- See what keywords your competitors are targeting & prioritizing. Tools like Ahrefs allow you to see what keywords your competitors are ranking for organically. This can help you identify keywords that others in your space may have already validated as being relevant and valuable.
6. Create a clear keyword targeting strategy
Once you’ve identified what keywords you want to rank for, the next hurdle is deciding which pages you want to rank for which queries.
One of the biggest mistakes websites make – usually inadvertently – is creating multiple pages targeting the same keyword.
This mistake is known as keyword cannibalization, and it happens when 2 or more pages are competing for the same keyword(s) on a website.
As a general best practice, each unique keyword or group of keywords shouldn’t be targeted by more than one page.
A complete content audit of your site – where you identify each page, the purpose it serves, and the topic it relates to – is the first step in creating a clear keyword targeting strategy.
From there you can identify what pages you want to rank for what keywords in order to optimize each page accordingly and resolve any possible cannibalization.
7. Start creating and publishing high-quality content
Now that you’ve identified queries that are relevant to your audience, and done keyword research to identify the best terms to rank for it’s time to start creating some content. Consistently writing and publishing content on your blog can help your website rank for keywords that your audience might be searching for.
In order to make sure your content is going to perform to the best of its ability, we recommend starting with a content brief. Here’s a free step-by-step guide to creating a content brief, plus a blank content brief template you can adopt into your own strategy.
8. Get analytical with Google Analytics and Google Search Console
Google has two free tools for understanding your site’s traffic and search performance that every site should be utilizing.
Google Analytics (GA) allows you to track, measure, and analyze the traffic coming through your website. Whether it’s organic traffic from google, or traffic from users clicking on links in a newsletter, GA provides valuable information on which pages people are landing on, how they’re getting there, and what they’re doing once on the page.
Google Search Console (GSC) allows you to analyze and understand your website’s search performance in Google. You can see everything from what specific queries are getting clicks in Google, to how your pages perform on mobile devices.
At the very least, it’s worth investing time into understanding how to use both GA and GSC if you plan on doing SEO yourself. If not, and if you’re planning on partnering with an SEO agency, it’s almost certain they’ll request GA and GSC access to your site, so the sooner you get them set up the better!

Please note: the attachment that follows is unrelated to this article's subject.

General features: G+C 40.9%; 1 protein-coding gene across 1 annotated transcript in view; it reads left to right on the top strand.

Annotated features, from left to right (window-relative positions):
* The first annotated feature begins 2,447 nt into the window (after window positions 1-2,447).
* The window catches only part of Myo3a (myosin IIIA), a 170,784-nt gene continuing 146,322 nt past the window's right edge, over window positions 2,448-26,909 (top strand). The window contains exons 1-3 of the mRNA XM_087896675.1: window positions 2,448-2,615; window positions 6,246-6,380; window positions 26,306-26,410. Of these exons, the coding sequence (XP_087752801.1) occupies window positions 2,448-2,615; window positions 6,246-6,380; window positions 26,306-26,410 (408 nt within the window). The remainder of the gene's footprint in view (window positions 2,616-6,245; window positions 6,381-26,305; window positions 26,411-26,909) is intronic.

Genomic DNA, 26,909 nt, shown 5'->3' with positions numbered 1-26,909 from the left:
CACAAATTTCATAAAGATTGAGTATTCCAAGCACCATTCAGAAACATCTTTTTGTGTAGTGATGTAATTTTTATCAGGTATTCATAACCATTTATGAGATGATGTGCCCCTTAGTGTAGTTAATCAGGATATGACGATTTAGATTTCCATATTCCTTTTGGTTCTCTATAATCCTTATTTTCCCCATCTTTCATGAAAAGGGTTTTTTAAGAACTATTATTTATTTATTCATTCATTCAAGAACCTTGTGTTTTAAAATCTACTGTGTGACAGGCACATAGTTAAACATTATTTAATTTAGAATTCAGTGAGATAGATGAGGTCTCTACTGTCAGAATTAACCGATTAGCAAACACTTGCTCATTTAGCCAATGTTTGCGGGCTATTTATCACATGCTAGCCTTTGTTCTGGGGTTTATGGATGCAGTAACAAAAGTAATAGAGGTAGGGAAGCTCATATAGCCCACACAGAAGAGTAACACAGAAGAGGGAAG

9. Weave SEO holistically into your digital marketing strategy
If you can’t tell by now, SEO is a complicated field. Partially due to its difficult nature, and partially due to the evolution of tactics over the years, many people prefer to ignore SEO altogether.
For those who do decide to pursue SEO, a common yet fatal mistake is assuming it’s something that occurs after the fact and behind the scenes. This couldn’t be farther from the truth – at least not if you want to succeed long term.
Consider the following scenario.
A local museum decides to hire an SEO agency, with a top goal being to rank #1 for “local children’s museum”. That agency spends the next few months auditing the site, making technical cleanups, and forming a strong keyword targeting strategy.
In doing so, the agency identifies an existing landing page as the one they want to target for the query “local children’s museum”. They spend countless hours optimizing the page for the term, building backlinks to it, and adding new internal links to the page from other pieces of content.
All is going well, with the museum jumping to the 3rd spot organically for the target keyword.
Meanwhile, the digital marketing department has published 10 new blog pages on their own, outside the perceived scope of SEO. Of those 10 pages, 3 are stories about children interacting with different exhibits at their museum; each with the keyword “Children’s Museum” in the title, and within anchor text used to link to each other.
Without knowing it, the marketing department may have caused minor keyword cannibalization that could go entirely unnoticed. Even further, some of the content they created might have been valuable for SEO had it been considered from the start.
Holistic SEO happens when the underlying principles and best practices are baked into every area of the organization from the start. This means building a structurally sound website from day one, as well as understanding how local PR can provide easy opportunities to earn backlinks.
Having SEO as an afterthought leads to avoidable mistakes and missed opportunities. This doesn’t mean your entire team needs to be SEO experts, just that if you do decide to invest in SEO, don’t shove it into a corner with no insights into the rest of the organization and its operations.
10. Give it time
Successful SEO is a marathon, not a sprint. For budget-constrained nonprofits beholden to board members & the communities they serve, marketing initiatives that won’t see a return on investment for a long period of time are often deprioritized or ignored altogether.
And that’s fine.
What isn’t fine is investing in SEO and expecting immediate results. Sure, you can often see some quick wins in the early stages of your efforts, but you shouldn’t expect to.
This is one of the biggest challenges in making the leap to SEO. Many agencies sell SEO as a one-time investment or something that can be turned on and off like paid ads. This just isn’t the case.
Make any Google search for a query you assume would be difficult to rank for and look at the top results. It’s almost guaranteed that those sites have been investing in SEO to some degree for a long period of time.
Working with an agency that understands nonprofits
Over the last 10 years, Community Boost has directly served over 1000 forward-thinking nonprofits of all sizes and sectors and directly raised over $100M in online revenue to scale impact. You could say we know a thing or two about nonprofit digital marketing! Check out how we helped our client, Quality Start San Bernardino, increase their organic traffic on Google by 25%!
We currently offer SEO services that are customized to best fit your nonprofit’s needs. Just because you read this far, click here to get a free 1:1 SEO strategy session with one of our experts.
Want immediate strategy assistance? Download our free guide! SEO For Nonprofits: The Complete Guide To Ranking Higher.